Centrality preferences in choices among similar options

  • Shaw J
  • Bergen J
  • Brown C
 et al. 
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Three explanations were explored for the finding that people prefer the middle option rather than the extremes when choosing from an array of similar options. In Study 1, 68% chose the middle item from a set of three highlighters and three surveys, whereas 32% chose an item from either end, p < .0001. In Study 2, 71% selected the middle chair from a row of three chairs that were either all empty, or had a backpack occupying either one of the two end chairs, p < .0001. These results support a minimal mental effort principle rather than a preference for symmetry rule. In Study 3, 54.2% recalled more graphic items from the center poster of a 3-poster collage, whereas 31.3% and 14.5% recalled more items from the left and right posters, respectively, p < .004. These findings lend additional support to a focus of attention explanation.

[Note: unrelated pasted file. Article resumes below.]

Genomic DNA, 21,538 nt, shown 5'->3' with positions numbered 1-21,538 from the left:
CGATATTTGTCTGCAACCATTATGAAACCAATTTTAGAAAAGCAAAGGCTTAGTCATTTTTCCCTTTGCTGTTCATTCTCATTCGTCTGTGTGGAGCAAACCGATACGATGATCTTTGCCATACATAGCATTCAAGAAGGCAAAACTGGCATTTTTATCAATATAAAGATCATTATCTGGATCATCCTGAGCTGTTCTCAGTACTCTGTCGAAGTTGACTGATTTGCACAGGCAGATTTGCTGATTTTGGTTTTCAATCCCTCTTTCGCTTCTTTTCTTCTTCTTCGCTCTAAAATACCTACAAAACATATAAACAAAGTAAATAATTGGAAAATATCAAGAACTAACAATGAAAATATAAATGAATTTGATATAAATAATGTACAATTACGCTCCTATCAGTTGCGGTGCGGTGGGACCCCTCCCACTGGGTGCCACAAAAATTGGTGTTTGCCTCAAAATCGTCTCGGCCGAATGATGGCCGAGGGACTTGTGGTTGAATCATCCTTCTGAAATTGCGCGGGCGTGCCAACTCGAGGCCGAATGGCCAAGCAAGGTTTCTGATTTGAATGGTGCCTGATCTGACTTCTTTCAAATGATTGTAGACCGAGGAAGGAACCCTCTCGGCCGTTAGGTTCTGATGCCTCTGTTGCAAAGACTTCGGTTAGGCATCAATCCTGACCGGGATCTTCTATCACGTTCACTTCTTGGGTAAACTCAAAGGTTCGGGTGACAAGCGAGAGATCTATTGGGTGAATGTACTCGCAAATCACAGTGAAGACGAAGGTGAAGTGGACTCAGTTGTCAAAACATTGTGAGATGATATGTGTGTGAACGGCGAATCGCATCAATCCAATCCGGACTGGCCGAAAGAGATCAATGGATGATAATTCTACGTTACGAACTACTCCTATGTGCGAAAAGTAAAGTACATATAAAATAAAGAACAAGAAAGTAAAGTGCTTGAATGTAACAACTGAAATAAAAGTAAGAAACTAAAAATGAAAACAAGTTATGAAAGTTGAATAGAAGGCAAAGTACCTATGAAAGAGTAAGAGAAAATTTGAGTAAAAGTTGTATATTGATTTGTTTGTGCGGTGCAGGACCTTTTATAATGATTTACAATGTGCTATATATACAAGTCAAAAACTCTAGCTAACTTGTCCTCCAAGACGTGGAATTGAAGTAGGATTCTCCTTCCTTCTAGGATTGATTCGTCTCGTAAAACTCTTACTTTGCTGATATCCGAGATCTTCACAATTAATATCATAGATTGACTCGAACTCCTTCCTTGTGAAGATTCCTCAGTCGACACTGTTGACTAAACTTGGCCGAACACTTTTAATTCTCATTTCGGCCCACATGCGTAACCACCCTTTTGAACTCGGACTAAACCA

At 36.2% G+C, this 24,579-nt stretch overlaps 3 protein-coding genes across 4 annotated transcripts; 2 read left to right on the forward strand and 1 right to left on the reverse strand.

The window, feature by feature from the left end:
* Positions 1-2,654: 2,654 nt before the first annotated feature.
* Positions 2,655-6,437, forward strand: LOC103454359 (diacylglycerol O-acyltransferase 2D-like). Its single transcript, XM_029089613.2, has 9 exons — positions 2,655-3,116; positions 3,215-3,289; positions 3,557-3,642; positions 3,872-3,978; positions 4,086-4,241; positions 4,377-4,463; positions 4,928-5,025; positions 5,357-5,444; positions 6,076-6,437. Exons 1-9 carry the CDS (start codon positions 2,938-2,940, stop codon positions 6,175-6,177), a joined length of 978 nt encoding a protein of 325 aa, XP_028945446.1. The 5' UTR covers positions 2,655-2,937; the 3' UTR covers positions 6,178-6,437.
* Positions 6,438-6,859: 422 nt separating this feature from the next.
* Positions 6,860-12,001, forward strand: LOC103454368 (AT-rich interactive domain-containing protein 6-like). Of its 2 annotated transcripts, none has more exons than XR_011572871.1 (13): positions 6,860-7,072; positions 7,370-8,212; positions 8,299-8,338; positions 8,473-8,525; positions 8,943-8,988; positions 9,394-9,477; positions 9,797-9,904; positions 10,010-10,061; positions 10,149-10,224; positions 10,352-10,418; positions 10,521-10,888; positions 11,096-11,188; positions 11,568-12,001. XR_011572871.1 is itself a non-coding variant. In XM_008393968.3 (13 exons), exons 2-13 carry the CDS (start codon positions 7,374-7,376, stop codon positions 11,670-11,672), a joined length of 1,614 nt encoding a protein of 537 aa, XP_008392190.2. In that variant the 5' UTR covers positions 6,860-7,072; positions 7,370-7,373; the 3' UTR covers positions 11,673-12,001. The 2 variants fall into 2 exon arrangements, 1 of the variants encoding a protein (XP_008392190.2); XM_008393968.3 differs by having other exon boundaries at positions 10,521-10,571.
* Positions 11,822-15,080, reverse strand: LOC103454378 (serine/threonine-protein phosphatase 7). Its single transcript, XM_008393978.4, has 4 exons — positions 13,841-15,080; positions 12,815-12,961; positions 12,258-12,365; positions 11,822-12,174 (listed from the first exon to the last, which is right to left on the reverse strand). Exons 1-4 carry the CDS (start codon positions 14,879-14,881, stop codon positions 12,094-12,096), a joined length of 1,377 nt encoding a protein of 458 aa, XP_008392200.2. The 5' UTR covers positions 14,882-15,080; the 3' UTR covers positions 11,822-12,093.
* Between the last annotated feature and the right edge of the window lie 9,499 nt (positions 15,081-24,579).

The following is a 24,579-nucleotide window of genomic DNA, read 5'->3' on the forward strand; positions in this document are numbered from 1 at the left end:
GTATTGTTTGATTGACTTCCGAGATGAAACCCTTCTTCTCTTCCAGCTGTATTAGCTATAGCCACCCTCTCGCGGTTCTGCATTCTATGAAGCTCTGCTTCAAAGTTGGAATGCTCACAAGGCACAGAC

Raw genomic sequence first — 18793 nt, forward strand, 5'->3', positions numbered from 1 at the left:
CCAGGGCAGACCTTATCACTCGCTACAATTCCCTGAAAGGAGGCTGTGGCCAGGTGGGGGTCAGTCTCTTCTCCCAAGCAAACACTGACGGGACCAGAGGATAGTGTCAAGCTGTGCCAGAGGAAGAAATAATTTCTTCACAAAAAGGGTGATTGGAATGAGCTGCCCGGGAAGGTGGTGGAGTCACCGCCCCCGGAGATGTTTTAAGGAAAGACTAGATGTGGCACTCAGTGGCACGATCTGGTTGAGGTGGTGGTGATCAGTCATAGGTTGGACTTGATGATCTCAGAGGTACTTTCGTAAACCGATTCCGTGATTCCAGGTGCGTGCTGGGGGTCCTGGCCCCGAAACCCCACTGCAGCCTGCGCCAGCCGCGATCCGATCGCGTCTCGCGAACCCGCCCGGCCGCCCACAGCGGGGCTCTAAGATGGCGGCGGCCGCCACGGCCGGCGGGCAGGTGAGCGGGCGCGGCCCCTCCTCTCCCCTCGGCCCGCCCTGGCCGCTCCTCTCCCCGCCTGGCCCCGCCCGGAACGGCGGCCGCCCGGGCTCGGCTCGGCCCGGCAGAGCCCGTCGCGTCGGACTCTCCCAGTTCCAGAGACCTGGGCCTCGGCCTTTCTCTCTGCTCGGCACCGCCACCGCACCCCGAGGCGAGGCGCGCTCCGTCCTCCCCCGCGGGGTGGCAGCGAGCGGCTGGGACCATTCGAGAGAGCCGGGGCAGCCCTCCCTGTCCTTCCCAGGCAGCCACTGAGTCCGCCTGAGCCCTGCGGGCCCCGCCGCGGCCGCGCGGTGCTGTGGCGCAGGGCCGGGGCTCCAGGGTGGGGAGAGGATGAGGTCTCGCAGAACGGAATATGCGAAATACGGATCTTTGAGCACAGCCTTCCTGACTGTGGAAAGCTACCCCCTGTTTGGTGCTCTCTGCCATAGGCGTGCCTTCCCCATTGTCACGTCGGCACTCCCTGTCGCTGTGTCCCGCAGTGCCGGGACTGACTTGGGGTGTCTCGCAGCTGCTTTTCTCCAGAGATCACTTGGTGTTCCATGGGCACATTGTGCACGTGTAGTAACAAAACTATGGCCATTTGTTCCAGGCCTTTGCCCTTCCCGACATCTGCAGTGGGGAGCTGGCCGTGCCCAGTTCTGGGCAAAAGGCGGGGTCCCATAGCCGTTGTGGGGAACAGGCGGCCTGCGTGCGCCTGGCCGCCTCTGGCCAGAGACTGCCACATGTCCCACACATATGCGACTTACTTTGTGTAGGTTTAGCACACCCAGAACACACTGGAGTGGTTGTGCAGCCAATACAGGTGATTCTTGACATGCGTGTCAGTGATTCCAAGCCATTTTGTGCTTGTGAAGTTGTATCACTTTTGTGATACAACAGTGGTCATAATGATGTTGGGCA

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  • Jerry I. Shaw

  • Jon E. Bergen

  • Chad A. Brown

  • Maureen E. Gallagher

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